Public Interest News Bulletin – May 28, 2010

  • 5.26.10 – New York Law Journal – the “Attorney Emeritus Program,” a project spearheaded by New York Chief Judge Jonathan Lippman to engage retired lawyers in pro bono service, “has enlisted more than 120 retired lawyers since January to offer free legal advice and representation to poor New Yorkers in foreclosure, debt collection, housing, family and other civil cases.”  The program, now guided by a 30-attorney advisory council representing all corners of the profession, hopes to tap into a projected, large-scale increase in retirees as the first Baby Boomers turn 65 next year.  Lippman anticipates the volunteer numbers to swell and hopes that the project may be “permanent piece of the puzzle” in delivering legal services to low-income clients.  Link to article.  [Ed. Note: in January, the New York Times covered Chief Judge Lippman’s announcement of the program’s beginning.]
  • 5.26.10 – Louisville Courier-Journal (covering Kentucky and Indiana) – in Clark County, Indiana, officials announced the launch of the Clark Legal Self Help Center, a resource for low-income people in need of free legal assistance on civil matters.  The Center will be staffed by volunteer attorneys and law students, and will offer help with reviewing court documents, determining the nature of legal problems, and directions on how to find an attorney if needed.  Law students will handle most of the initial meetings with individuals seeking help; volunteer attorneys will also participate in the program, but will not necessarily establish attorney-client relationships.  Those who are eligible may be referred to Indiana Legal Services for additional help.  Link to article.  
  • 5.25.10 – New York Law Journal – this week the Pro Bono Institute released a report, Law Firm Deferred Associates and Public Interest Placements: Survey Report and Preliminary Assessment, documenting findings from surveys done over the winter to analyze how well deferred associates’ public-service placements were progressing.  The report’s findings paint the phenomenon in a largely positive light.  Public interest organizations that are hosting deferred associates are generally very satisfied with the contributions made by the associates, and demand to host associates in the future remains high.  Link to article.  [Ed. Note: here is a link to the full Pro Bono Institute report, as well as a link to a PSLawNet Blog post reviewing the report.]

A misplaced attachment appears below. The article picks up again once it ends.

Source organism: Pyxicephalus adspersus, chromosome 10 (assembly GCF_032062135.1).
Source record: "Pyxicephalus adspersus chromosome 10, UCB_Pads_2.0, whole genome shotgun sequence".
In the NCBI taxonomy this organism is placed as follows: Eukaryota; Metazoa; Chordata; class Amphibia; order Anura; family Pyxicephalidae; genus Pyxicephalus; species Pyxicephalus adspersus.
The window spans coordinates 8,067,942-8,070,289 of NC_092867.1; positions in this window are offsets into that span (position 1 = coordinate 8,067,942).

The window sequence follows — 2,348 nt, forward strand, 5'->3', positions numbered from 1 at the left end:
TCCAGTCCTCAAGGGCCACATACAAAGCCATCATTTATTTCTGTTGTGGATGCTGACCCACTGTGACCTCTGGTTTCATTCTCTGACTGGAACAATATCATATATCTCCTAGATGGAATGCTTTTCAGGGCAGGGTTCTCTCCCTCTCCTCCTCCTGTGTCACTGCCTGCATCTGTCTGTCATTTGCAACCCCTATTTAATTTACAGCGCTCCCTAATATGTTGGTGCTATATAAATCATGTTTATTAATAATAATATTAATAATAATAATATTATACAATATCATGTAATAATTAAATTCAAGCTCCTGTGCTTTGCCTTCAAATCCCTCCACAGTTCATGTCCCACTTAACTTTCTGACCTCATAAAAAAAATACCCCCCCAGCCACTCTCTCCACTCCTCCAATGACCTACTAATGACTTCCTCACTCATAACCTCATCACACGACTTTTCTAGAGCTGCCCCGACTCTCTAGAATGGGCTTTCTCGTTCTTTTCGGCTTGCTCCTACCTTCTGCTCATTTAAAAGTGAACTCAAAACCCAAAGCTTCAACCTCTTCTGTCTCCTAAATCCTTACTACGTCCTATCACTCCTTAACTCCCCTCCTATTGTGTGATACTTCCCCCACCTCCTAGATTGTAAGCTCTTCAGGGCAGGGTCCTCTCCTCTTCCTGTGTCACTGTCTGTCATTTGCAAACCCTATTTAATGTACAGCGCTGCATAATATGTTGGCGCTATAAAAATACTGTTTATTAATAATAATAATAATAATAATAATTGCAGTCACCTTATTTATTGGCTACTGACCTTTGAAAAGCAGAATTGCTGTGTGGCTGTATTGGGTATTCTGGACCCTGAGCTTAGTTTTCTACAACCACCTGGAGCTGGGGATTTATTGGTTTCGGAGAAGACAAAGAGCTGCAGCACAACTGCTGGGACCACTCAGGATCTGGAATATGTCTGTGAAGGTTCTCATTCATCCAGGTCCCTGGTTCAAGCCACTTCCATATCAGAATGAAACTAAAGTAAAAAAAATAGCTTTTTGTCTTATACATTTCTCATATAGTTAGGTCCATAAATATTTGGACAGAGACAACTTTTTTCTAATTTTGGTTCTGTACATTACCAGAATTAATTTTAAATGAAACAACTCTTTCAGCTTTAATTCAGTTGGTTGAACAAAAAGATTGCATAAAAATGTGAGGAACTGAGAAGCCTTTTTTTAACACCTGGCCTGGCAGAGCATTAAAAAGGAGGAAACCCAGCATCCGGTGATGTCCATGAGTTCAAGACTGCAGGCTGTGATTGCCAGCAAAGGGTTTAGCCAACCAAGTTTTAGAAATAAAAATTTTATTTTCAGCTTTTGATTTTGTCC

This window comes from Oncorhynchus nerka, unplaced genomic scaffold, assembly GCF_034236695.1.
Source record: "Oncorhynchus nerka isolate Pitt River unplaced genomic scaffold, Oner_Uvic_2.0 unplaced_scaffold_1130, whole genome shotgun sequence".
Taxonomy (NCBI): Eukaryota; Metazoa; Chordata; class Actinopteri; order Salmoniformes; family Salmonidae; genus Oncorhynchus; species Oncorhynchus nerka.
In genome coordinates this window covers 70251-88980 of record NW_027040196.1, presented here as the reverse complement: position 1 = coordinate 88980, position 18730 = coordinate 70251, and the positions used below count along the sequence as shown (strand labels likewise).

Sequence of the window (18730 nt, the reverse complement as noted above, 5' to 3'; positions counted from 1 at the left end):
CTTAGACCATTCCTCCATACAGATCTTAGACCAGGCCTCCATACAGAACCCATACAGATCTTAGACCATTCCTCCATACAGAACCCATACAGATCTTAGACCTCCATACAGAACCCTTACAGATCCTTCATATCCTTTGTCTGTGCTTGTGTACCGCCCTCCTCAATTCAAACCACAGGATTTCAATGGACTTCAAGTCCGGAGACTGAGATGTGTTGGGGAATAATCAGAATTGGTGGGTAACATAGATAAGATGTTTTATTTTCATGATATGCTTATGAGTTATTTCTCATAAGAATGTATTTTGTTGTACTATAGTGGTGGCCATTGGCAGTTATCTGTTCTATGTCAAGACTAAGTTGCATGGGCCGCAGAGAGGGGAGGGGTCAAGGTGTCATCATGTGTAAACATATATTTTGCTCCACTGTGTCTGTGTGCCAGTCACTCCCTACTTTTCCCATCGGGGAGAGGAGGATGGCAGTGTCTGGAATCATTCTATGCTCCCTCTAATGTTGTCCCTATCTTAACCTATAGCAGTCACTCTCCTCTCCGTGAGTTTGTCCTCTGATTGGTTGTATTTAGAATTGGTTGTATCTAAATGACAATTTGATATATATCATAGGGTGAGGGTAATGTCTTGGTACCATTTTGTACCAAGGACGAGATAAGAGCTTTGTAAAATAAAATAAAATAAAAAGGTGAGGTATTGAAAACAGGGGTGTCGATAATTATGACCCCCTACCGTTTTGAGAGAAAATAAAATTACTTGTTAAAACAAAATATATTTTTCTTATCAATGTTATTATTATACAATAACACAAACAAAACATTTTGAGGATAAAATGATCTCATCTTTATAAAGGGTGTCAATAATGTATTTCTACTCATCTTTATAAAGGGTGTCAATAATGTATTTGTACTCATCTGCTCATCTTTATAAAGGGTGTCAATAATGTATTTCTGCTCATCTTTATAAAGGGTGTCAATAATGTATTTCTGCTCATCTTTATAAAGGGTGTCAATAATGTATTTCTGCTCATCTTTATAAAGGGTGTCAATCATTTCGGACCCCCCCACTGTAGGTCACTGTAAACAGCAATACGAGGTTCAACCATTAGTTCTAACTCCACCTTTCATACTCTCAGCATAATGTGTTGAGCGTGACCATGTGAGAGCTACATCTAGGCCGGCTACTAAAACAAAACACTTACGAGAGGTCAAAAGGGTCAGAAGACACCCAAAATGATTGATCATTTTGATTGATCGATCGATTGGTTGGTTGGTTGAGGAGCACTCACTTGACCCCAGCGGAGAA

• 5.25.10 – Triangle Business Journal (North Carolina) – the Duke University School of Law is expanding its Loan Repayment Assistance Program (LRAP) for students on public service careers.  The LRAP now “will cover 100 percent of loan payments for graduates making $60,000 a year or less, up from $35,000. The program also provides some assistance, on a sliding scale, for graduates making between $60,000 and $75,000. Additionally, Duke has eliminated the cap on lifetime loan repayments, which previously stood at $80,000.”  Only federal loans are eligible for the LRAP program.  Link to article.  [Ed. Note: Duke joins at least four other law schools – Northwestern, UVA, Cal-Berkeley, and Georgetown – in tailoring its LRAP program around the College Cost Reduction & Access Act’s Income Based Repayment provision.]
  • 5.24.10 – WHYY Radio Station Website (Serving Philadelphia/New Jersey) –  “State budget cuts may mean less legal assistance for New Jersey’s poor.  The budget plan reduces funding for Legal Services of New Jersey by 33 percent.  Legal Services President Melville Miller says the funding reduction means they’ll have to cut their staff and turn away about 11,000 people seeking assistance, many of them trying to avoid foreclosures and evictions.”  Link to brief blurb.  [Ed. Note: last week, Legal Services of New Jersey released An Open Report to New Jersey Concerning Funding for Civil Legal Services and Its Human Consequences, highlighting the severe funding cuts that are plaguing legal services programs throughout the Garden State, and making the case for the importance of adequately funding programs.]